Arthur and Kevin's Nellorat (nellorat) wrote,
Arthur and Kevin's Nellorat
nellorat

Fat Images in Comics, Popular Art, Part II

Research continues apace. I appreciate all of the comments to my previous entry; the discussion there is worth checking on.

Perhaps the most surprising discovery, going through the old comics in the Smithsonian collection of newspaper comics, is how wide a range of body types the strips from the 1920s etc. show--before the so-called era of "realism" in comics. Young, pretty girls are all hourglass-shaped but slender, but other women and all men come in a range of sizes that is astonishingly realistic. Also, in the 1950s through 1980s or so in mainstream comics, when a character is fat, that defines him or her--that's hir gimmick. This is not true of the early comics.

Note, it's not the presence of fat characters per se that I find so amazing, but the range of body types. Another way in which the fat body is unrealistically portrayed in many works is that there is no gradient of sizes--in fact, there really often is no midsize at all, just "normal" and supersize fat. Even in an otherwise-realistic work like Sandman's story-arc "A Game of You," the butch lesbian Hazel stands out because she's the only slightly hefty character in a world of slender (almost everyone)/obese (Despair, a homeless woman, a domineering mother). Astro City, which seems so surface-level realistic, is even more disappointing in terms of body types; even stereotyped fat people seem not to exist.

I'm also working on how realism comes back into comic art: and in terms of the field itself (as opposed to cultural influences on the field), it's largely the undergrounds, especially (1) autobiographical works like Lee Marrs' and Aline Kominsky's and (2) lesbian/feminsist works that make a deliberate effort to include a realistic spectrum of racial, sexual, and body types.

My other main approach is looking at how fat characters in particular are presented. In some ways, I'm finding this less interesting, because there are fewer surprises, but it's still worth presenting in a codified way. Types that I have noted so far include the sidekick, often more wily than he appears to be, such as Woozy Winks and Wimpy; the strong/bossy woman, usually a mother and/or henpecking wife, which goes back almost to the beginning of comics; the rich person, at first male or female (think the Dithers in Blondie) and later mostly just male (through The Kingpin and, sometimes, Lex Luthor); the strongman, usually a villain (the Blob, for instance); the half-heroic, half-parodic character, such as Herbie, going back to the Red Tornado (the one who looks somewhat like Forbushman), who comes out of the strong/bossy woman tradition.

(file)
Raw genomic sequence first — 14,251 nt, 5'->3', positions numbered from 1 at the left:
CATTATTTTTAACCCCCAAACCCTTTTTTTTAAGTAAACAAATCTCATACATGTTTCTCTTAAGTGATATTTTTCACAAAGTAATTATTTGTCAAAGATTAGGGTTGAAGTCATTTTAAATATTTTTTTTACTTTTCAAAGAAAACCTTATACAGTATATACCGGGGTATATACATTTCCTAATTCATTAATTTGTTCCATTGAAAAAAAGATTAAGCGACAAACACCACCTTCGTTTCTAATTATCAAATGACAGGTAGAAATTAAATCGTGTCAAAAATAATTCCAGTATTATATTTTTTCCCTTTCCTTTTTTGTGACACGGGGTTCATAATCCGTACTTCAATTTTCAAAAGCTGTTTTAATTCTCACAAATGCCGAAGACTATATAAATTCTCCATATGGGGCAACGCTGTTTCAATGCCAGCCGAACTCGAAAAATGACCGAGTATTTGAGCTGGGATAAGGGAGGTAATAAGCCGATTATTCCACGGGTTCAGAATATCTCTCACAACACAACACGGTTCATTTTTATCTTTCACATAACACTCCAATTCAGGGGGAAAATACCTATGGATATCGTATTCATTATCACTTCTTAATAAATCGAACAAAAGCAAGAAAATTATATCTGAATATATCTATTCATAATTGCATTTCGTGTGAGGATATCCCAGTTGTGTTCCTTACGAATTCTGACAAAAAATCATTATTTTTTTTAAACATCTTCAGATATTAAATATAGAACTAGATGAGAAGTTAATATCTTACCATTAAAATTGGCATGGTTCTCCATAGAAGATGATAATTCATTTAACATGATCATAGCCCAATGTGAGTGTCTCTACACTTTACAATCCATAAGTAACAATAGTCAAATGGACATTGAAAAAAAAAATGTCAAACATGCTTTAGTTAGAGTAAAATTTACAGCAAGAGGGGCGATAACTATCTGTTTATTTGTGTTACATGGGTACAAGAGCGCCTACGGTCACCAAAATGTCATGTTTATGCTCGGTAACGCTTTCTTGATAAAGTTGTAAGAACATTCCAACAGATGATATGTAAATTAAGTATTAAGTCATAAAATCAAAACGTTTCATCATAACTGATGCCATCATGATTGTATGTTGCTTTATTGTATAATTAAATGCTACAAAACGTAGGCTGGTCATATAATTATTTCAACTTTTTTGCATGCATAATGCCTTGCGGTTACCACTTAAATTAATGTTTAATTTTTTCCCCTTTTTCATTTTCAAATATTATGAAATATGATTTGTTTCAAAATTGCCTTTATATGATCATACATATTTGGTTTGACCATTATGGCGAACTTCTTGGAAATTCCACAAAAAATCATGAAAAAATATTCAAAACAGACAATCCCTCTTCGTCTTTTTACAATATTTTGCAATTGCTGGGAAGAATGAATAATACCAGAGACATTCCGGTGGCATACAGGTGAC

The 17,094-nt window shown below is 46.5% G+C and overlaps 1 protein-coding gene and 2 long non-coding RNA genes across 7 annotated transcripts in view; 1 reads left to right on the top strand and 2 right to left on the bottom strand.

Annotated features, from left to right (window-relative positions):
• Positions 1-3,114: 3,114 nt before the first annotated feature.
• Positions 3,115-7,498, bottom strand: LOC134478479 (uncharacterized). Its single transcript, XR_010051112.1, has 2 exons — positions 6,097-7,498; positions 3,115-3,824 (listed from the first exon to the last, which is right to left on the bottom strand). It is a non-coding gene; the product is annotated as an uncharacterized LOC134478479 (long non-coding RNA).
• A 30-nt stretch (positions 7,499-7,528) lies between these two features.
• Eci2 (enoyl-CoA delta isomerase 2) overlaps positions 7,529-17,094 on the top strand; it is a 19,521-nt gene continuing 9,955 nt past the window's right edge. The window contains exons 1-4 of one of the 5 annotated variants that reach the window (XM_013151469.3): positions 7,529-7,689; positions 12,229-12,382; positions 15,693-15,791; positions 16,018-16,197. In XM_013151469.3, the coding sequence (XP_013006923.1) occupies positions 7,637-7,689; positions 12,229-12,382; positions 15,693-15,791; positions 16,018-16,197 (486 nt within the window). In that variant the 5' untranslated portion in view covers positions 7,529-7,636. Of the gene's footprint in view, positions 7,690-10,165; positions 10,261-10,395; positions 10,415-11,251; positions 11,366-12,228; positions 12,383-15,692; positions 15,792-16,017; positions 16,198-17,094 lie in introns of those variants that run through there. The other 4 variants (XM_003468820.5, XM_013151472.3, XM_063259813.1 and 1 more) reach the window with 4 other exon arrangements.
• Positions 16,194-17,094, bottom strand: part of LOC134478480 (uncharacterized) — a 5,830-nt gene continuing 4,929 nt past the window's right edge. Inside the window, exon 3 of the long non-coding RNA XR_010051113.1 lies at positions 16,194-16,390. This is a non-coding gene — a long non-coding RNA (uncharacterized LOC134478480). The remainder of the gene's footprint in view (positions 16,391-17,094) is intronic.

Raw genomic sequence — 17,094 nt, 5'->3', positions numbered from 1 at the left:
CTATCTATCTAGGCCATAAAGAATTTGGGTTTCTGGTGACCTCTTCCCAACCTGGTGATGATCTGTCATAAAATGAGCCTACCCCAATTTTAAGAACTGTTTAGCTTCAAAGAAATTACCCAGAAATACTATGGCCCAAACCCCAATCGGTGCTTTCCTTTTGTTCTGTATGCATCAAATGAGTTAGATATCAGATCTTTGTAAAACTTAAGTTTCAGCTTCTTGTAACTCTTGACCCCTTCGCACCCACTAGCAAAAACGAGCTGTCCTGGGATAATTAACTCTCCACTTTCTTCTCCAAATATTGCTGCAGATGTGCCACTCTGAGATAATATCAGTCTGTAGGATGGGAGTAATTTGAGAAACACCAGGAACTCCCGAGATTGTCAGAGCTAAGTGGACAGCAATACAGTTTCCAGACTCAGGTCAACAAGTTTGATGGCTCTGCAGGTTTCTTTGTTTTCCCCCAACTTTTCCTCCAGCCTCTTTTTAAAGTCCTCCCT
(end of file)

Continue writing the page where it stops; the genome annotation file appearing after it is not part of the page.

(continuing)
Whew! Obviously, whittling this down to a 20-minute presentation is going to be my next step, but right now I'm still going through materials and hunting up leads, to get a feel for the whole issue. ("The Zeitgeist? You're soaking in it now!) I find this stage very pleasurable, and it does help in my analysis when I do focus my topic more precisely.

Thanks to womzilla for both nigh-infinite comics knowledge and physical work digging up back issues; and to supergee for other research help, including finding that The Journal of Popular Culture is available in PDF files online.

Mood: interested, cheerful, trying to keep balance instead of going too short on sleep
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